Quantum system virtually cooled to half of its actual temperature

phys.org | 6/3/2019 | Staff
eymira (Posted by) Level 3
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Physicists have developed a quantum simulation method that can "virtually cool" an experimental quantum system to a fraction of its actual temperature. The method could potentially allow access to extremely low-temperature phenomena, such as unusual forms of superconductivity, that have never been observed before. The simulation involves preparing multiple copies of the system's quantum state, interfering the states, and making measurements on each copy, which ultimately yields a simulated measurement on the same system at a lower temperature.

The team of physicists, Jordan Cotler at Stanford University and coauthors, has published a paper on the quantum virtual cooling method in a recent issue of Physical Review X.

Researchers - Results - Idea - Connection - Temperature

As the researchers explained, the results are based on the idea that there is a strong connection between temperature and quantum entanglement.

"A modern perspective in physics is that temperature is an emergent property of quantum entanglement," Cotler told Phys.org. "In other words, certain patterns of quantum entanglement give rise to the familiar notion of temperature. By purposefully manipulating the pattern of entanglement in a system, we can gain access to lower temperatures. While these remarkable ideas were previously understood theoretically, we figured out how to implement them experimentally."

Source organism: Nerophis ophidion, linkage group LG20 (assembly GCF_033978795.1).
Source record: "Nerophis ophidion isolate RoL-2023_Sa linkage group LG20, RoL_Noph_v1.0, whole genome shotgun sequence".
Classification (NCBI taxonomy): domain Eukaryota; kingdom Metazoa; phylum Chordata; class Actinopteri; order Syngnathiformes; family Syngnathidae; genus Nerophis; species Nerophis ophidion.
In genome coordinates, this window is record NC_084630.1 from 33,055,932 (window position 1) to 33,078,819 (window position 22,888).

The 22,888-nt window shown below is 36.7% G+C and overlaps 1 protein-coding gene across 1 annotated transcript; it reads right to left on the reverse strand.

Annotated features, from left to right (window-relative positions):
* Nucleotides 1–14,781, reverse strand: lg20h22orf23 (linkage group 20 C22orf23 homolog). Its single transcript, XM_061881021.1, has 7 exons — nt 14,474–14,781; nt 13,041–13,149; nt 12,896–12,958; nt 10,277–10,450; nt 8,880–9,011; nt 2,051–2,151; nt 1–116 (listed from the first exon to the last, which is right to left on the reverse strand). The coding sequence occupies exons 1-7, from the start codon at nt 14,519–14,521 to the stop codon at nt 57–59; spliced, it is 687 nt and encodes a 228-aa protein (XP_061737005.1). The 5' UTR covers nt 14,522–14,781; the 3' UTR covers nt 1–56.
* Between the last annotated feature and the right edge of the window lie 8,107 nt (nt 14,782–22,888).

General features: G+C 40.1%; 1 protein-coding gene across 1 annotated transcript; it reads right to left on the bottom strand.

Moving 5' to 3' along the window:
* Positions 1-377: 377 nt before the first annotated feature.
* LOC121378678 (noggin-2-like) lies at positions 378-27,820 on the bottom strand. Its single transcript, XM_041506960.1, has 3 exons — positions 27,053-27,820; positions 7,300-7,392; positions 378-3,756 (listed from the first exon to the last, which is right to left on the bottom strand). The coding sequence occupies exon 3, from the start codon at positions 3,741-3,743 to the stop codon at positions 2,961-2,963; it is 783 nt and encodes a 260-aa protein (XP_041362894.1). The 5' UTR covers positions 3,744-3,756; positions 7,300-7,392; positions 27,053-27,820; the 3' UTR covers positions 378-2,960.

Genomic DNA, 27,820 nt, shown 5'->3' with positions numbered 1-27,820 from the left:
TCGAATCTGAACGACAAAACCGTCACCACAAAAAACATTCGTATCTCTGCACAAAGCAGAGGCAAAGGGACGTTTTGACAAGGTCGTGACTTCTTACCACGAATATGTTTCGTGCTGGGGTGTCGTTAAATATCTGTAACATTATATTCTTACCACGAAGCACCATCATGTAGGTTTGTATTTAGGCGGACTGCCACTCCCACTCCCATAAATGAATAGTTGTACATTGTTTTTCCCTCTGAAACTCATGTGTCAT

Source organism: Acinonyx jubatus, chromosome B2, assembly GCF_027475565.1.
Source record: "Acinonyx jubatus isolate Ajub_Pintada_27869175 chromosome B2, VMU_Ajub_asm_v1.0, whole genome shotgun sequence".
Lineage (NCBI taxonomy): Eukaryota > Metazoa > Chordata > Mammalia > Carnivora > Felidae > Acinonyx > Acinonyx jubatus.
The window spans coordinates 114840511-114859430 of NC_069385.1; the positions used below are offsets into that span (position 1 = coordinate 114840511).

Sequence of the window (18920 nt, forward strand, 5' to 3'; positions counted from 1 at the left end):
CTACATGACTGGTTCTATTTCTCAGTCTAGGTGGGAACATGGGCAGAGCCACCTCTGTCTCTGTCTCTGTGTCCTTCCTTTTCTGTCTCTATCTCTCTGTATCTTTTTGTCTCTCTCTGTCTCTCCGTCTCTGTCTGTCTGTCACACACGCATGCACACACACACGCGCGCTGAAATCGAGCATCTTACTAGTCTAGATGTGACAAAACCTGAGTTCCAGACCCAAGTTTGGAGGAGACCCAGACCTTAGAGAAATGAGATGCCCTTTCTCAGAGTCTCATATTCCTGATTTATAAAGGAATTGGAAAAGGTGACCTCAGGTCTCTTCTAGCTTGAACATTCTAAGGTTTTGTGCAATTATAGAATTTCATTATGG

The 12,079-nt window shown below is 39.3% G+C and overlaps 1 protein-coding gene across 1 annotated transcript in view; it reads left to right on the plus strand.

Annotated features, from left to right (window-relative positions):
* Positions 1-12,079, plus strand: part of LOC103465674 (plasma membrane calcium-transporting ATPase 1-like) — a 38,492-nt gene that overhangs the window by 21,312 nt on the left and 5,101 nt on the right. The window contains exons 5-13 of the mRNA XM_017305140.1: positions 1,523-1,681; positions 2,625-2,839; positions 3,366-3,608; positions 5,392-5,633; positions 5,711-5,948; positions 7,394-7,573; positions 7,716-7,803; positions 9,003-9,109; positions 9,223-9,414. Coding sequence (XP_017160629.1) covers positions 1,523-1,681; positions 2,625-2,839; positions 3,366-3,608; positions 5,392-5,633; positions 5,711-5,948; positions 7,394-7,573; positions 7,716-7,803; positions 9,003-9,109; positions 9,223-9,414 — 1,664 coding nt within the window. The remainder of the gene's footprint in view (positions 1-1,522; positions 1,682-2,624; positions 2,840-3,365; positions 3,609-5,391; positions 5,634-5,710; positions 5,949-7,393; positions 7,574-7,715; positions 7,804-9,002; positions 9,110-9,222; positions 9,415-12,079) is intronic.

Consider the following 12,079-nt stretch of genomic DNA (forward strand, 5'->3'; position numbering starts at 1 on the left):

Realizations - Cooling - Technique - Researchers - Temperature

Future experimental realizations of the virtual cooling technique could enable researchers to measure temperature in seemingly impossible ways.

"We may be able to use quantum virtual cooling to 'cross' what are called finite-temperature phase transitions," Cotler said. "This seems quite bizarre—it would be like taking two glasses of liquid water, and by making a quantum measurement, you learn about the properties of solid ice. Remarkably, this seems possible in principle, but in practice, we need to use systems that are easier to control than water. Nonetheless, we still may be able to prepare a system in one phase, and use quantum virtual cooling to probe a different phase that...
(Excerpt) Read more at: phys.org
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